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Nix v. Whiteside - Significance, Overview, Whiteside's Crime And Defense, A Unanimous Decision, Federal District Court

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Petitioner

Crispus Nix, Warden

Respondent

Emanuel Charles Whiteside

Petitioner's Claim

That even though Emanuel Whiteside's attorney dissuaded him from giving false testimony and warned him that he would withdraw if Whiteside insisted on perjuring, Whiteside nonetheless received a fair trial and effective legal representation, suffering no violation of his the Sixth Amendment right to counsel.

Chief Lawyer for Petitioner

Brent R. Appel

Chief Lawyer for Respondent

Patrick Reilly Grady

Justices for the Court

Harry A. Blackmun, William J. Brennan, Jr., Warren E. Burger (writing for the Court), Thurgood Marshall, Sandra Day O'Connor, Lewis F. Powell, Jr., William H. Rehnquist, John Paul Stevens, Byron R. White.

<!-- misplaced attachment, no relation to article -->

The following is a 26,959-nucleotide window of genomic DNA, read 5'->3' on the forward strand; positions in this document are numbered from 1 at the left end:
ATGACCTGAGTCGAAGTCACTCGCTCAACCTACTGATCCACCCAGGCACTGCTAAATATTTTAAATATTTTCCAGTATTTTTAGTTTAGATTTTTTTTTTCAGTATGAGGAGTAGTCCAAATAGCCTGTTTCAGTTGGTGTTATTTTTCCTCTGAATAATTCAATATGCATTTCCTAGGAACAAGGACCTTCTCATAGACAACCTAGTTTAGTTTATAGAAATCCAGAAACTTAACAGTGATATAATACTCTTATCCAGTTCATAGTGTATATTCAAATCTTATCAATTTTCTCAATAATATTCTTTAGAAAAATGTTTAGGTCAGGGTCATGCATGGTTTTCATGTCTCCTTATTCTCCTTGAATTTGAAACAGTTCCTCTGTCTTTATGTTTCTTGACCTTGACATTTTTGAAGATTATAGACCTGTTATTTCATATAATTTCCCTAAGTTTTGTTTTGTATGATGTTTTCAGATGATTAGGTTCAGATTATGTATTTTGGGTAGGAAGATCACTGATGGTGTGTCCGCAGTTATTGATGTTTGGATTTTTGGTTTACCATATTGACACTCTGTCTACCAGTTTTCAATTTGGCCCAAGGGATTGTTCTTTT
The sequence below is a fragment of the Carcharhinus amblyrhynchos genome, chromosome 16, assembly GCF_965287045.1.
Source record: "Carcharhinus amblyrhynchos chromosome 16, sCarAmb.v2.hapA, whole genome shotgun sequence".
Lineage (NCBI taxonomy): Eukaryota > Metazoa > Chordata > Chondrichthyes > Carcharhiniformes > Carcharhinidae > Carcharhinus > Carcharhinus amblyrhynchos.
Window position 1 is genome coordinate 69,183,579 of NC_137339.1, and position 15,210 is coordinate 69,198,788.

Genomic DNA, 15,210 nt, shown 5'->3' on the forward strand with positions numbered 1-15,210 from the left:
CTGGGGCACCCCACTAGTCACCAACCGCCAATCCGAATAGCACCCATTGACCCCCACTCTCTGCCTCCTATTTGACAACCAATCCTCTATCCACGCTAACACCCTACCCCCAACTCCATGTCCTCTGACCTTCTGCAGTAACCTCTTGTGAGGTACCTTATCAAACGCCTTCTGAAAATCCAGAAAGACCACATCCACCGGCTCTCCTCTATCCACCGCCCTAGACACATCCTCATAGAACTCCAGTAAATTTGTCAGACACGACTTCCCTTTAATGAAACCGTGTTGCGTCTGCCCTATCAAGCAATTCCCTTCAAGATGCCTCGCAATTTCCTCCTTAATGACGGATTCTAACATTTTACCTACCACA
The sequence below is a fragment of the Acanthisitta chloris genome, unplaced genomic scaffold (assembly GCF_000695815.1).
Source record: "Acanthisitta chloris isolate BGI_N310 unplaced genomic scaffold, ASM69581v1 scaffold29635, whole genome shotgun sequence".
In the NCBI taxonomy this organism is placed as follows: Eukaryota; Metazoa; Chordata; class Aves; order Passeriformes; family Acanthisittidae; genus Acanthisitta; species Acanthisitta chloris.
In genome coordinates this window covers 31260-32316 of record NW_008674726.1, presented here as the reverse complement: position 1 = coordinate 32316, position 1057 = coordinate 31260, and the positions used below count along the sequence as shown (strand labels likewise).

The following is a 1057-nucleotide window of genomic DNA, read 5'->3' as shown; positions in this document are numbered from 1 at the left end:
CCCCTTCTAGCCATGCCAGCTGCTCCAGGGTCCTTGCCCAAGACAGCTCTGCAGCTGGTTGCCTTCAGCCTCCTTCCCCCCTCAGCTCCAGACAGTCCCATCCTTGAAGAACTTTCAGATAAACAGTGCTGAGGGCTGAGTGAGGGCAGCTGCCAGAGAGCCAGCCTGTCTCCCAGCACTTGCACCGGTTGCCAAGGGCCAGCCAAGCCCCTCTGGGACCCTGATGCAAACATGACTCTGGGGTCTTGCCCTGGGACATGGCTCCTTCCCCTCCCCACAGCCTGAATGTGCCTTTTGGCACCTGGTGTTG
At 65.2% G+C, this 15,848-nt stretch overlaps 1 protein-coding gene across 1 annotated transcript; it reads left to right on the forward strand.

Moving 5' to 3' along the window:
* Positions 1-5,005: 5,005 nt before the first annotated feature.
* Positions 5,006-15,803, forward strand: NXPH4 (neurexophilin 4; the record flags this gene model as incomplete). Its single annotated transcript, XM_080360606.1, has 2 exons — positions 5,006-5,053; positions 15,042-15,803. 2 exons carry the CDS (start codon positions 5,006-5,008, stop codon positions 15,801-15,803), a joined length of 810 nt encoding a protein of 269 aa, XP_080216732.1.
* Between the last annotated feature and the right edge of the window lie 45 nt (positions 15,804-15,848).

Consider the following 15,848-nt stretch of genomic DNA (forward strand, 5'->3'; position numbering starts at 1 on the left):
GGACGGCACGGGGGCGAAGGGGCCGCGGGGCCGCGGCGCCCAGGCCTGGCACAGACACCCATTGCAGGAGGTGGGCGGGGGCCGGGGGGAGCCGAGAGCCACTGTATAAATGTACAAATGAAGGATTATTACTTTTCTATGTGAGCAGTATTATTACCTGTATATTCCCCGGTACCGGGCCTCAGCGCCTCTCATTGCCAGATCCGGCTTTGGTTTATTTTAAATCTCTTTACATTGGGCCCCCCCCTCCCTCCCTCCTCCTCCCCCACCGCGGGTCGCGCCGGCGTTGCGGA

Justices Dissenting

None

Place

Washington, D.C.

Date of Decision

26 February 1986

Decision

The Court ruled that Whiteside's lawyer did not violate Whiteside's Sixth Amendment right to counsel by refusing to allow him to present perjured testimony.

Related Cases

  • Harris v. New York, 401 U.S. 222 (1971).
  • Wilcox v. Johnson, 555 F. 2d 115 (1977).
  • Strickland v. Washington, 466 U.S. 668 (1984).

Sources

The Federal Judiciary Home Page. http://www.uscourts.gov.

Further Readings

  • Hirsch, Alan. "The Gladiators of the Courtroom." Washington Times, January 31, 1997, p. A19.
  • Pope, Daniel J., and Stephanie J. Kim. "Client Perjury: Should a Lawyer Defend the System or the Client?" Defense Counsel Journal, July 1997, p. 447.
Nix v. Williams - Significance, Supreme Court Approves Inevitable Discovery Exception, Dissenters Feel Exclusionary Rule Is Undermined, Exclusionary Rule Offends Law And Order Supporters [next] [back] New York v. Quarles - Significance, Miranda Warnings Inadequate, A Compelling Exception, Impact, Self-incrimination Clause

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